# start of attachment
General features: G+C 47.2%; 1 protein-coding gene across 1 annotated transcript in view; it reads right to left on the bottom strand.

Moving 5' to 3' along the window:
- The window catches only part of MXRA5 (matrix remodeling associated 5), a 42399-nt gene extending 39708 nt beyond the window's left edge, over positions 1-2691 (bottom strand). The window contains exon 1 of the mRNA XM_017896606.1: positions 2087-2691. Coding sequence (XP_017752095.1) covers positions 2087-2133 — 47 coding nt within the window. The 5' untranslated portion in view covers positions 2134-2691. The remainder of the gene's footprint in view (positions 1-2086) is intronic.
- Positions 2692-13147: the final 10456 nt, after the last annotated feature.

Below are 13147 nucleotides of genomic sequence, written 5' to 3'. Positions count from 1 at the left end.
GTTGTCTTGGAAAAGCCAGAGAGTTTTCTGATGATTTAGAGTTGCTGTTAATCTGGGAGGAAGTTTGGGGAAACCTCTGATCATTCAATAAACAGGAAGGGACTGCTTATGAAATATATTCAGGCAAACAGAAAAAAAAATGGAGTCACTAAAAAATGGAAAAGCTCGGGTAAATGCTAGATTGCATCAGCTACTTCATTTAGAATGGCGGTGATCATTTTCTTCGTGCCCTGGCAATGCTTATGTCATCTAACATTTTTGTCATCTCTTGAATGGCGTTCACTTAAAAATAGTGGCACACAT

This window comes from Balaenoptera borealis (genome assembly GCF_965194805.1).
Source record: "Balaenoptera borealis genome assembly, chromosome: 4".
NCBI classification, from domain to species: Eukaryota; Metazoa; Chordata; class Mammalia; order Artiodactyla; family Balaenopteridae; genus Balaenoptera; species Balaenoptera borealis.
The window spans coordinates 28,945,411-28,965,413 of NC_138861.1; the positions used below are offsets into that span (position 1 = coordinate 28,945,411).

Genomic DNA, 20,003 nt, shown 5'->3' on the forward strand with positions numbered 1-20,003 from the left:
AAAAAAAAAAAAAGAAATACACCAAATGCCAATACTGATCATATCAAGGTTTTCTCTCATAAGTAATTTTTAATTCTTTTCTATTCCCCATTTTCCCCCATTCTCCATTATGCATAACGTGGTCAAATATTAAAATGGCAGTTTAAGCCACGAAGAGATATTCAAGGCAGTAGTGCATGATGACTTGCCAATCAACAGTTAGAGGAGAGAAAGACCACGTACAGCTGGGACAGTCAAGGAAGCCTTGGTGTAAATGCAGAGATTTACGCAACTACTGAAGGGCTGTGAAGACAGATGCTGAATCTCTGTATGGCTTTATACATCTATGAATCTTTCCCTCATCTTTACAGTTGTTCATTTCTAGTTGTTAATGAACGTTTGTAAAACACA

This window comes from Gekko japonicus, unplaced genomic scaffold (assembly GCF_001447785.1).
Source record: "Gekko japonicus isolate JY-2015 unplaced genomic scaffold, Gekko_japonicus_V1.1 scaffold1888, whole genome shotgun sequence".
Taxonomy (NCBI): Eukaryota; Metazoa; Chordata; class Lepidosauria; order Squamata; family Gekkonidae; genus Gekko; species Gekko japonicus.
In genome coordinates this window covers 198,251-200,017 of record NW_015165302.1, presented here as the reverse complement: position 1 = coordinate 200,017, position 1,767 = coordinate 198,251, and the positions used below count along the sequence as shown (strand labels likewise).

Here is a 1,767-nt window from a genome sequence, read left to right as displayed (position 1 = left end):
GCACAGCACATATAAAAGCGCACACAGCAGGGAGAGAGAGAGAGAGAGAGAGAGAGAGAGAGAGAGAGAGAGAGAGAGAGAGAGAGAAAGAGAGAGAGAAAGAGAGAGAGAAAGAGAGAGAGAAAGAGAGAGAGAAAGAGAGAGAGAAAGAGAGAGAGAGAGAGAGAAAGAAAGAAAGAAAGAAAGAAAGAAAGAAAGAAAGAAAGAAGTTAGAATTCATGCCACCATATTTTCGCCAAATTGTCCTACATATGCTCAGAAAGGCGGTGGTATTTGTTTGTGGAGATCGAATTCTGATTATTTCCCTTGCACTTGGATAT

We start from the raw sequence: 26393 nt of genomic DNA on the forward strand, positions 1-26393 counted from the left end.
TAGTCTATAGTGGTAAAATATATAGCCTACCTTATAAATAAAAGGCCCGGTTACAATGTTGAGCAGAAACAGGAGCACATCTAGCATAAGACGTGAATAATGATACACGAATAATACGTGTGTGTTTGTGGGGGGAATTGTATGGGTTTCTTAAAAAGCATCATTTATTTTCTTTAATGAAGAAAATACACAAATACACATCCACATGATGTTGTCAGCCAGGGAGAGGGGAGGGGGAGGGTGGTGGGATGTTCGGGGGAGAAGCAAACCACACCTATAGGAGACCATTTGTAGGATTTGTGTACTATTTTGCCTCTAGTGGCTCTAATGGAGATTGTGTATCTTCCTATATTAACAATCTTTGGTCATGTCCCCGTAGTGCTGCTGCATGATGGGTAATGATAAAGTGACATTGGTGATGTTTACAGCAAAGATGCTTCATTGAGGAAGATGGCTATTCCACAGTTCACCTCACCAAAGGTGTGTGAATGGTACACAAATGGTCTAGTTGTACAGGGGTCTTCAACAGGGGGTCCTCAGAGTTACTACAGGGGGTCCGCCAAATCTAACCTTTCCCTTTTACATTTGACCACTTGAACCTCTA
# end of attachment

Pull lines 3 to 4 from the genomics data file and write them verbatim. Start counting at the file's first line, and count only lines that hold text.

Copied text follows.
- The window catches only part of MXRA5 (matrix remodeling associated 5), a 42399-nt gene extending 39708 nt beyond the window's left edge, over positions 1-2691 (bottom strand). The window contains exon 1 of the mRNA XM_017896606.1: positions 2087-2691. Coding sequence (XP_017752095.1) covers positions 2087-2133 — 47 coding nt within the window. The 5' untranslated portion in view covers positions 2134-2691. The remainder of the gene's footprint in view (positions 1-2086) is intronic.
- Positions 2692-13147: the final 10456 nt, after the last annotated feature.